Decision tree grafting

Grafting is a postprocess that adds tests and nodes to existing decision trees, resulting in bagging-like variance reduction while providing a single interpretable decision tree.  It was developed as part of my exploration of the use of Occam's Razor in machine learning.

The first grafting algorithm added new branches that did not change the tree's classification of any training data [Webb, 1996].  This constraint was imposed so as to create as clear a demonstration that it was not true that all other things being equal a less complex classifier should be more accurate than a more complex one.  Subsequent algorithms [Webb, 1998, 1999] were intended as practical approaches to machine learning and allowed branches that reclassified training examples that the original tree misclassified.

The original decision tree grafting software was implemented as an extension to C4.5.  It can be downloaded here (requires C4.5 release 6).  Decision tree grafting is also implemented in the J48Graft component of the Weka machine learning workbench.

Publications

Generality is Predictive of Predication Accuracy.
Webb, G. I., & Brain, D.
Proceedings of the 2002 Pacific Rim Knowledge Acquisition Workshop (PKAW'02), Tokyo, pp. 117-130, 2002.
[PDF] [Bibtex] [Abstract]

@InProceedings{WebbBrain02,
Title = {Generality is Predictive of Predication Accuracy},
Author = {G. I. Webb and D. Brain},
Booktitle = {Proceedings of the 2002 {Pacific} Rim Knowledge Acquisition Workshop (PKAW'02)},
Year = {2002},
Address = {Tokyo},
Editor = {T. Yamaguchi and A. Hoffmann and H. Motoda and P. Compton },
Pages = {117-130},
Publisher = {Japanese Society for Artificial Intelligence},
Abstract = {There has been a dearth of research into the relative impacts of alternative high level learning biases. This paper presents two hypotheses about the expected impact of selecting between classification rules of differing levels of generality in the absence of other evidence about their likely relative performance on unseen data. It is argued that the accuracy on unseen data of the more general rule will tend to be closer to that of a default rule for the class than will that of the more specific rule. It is also argued that the accuracy on unseen cases of the more specific rule will tend to be closer to the accuracy obtained on training data than will the accuracy of the more general rule. Experimental evidence is provided in support of these hypotheses. We argue that these hypotheses can be of use in selecting appropriate learning biases to achieve specific learning objectives.},
Audit-trail = {*},
Keywords = {Occams Razor and Generality},
Location = {Tokyo, Japan},
Related = {generality-is-predictive-of-prediction-accuracy}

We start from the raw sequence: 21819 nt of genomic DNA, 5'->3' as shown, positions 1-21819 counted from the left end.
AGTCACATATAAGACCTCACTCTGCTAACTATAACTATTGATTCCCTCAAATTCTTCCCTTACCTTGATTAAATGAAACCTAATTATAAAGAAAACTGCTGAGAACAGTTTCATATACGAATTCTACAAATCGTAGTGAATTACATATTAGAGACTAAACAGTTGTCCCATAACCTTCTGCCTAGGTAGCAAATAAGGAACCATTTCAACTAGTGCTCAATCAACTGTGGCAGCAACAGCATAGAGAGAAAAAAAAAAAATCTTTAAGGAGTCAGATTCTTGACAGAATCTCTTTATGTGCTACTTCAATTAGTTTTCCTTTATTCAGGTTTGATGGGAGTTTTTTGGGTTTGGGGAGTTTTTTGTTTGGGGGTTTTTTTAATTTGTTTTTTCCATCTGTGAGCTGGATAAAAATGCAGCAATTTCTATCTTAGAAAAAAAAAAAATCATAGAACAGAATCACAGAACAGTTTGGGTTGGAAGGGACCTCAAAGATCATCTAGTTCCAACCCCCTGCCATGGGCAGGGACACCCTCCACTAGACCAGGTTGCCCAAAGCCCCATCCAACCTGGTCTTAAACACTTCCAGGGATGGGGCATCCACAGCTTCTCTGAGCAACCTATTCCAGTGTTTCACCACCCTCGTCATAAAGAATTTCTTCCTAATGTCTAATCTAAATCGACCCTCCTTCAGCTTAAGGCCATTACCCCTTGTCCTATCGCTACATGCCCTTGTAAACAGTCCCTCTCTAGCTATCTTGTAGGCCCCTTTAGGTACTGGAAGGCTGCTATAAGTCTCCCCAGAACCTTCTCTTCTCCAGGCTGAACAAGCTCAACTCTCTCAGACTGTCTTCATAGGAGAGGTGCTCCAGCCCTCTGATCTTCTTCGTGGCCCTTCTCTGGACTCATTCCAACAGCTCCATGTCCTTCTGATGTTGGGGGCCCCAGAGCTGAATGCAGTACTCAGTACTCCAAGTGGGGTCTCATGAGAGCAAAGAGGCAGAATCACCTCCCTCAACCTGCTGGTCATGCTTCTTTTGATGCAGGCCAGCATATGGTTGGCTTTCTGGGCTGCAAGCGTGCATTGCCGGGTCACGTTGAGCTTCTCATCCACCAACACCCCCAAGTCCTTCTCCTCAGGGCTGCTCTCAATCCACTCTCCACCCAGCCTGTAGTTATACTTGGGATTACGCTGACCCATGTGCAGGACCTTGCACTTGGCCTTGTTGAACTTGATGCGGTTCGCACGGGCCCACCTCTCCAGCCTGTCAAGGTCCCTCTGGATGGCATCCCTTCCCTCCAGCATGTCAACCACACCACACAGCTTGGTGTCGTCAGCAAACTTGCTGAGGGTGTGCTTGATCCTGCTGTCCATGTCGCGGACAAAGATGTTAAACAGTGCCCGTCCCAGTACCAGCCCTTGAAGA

}
ABSTRACT There has been a dearth of research into the relative impacts of alternative high level learning biases. This paper presents two hypotheses about the expected impact of selecting between classification rules of differing levels of generality in the absence of other evidence about their likely relative performance on unseen data. It is argued that the accuracy on unseen data of the more general rule will tend to be closer to that of a default rule for the class than will that of the more specific rule. It is also argued that the accuracy on unseen cases of the more specific rule will tend to be closer to the accuracy obtained on training data than will the accuracy of the more general rule. Experimental evidence is provided in support of these hypotheses. We argue that these hypotheses can be of use in selecting appropriate learning biases to achieve specific learning objectives.

Decision Tree Grafting From The All Tests But One Partition.
Webb, G. I.
Proceedings of the Sixteenth International Joint Conference on Artificial Intelligence (IJCAI 99), San Francisco, pp. 702-707, 1999.
[PDF] [Bibtex] [Abstract]

@InProceedings{Webb99,
Title = {Decision Tree Grafting From The All Tests But One Partition},
Author = {G. I. Webb},
Booktitle = {Proceedings of the Sixteenth International Joint Conference on Artificial Intelligence ({IJCAI} 99)},
Year = {1999},
Address = {San Francisco},
Editor = {T. Dean},
Pages = {702-707},
Publisher = {Morgan Kaufmann},
Abstract = {Decision tree grafting adds nodes to an existing decision tree with the objective of reducing prediction error. A new grafting algorithm is presented that considers one set of training data only for each leaf of the initial decision tree, the set of cases that fail at most one test on the path to the leaf. This new technique is demonstrated to retain the error reduction power of the original grafting algorithm while dramatically reducing compute time and the complexity of the inferred tree. Bias/variance analysis reveal that the original grafting technique operated primarily by variance reduction while the new technique reduces both bias and variance.},
Audit-trail = {PDF posted with the permission of {IJCAI} Inc},
Keywords = {Decision Tree Learning and Decision Tree Grafting and Occams Razor},
Location = {Stockholm, Sweden},
Related = {decision-tree-grafting}
}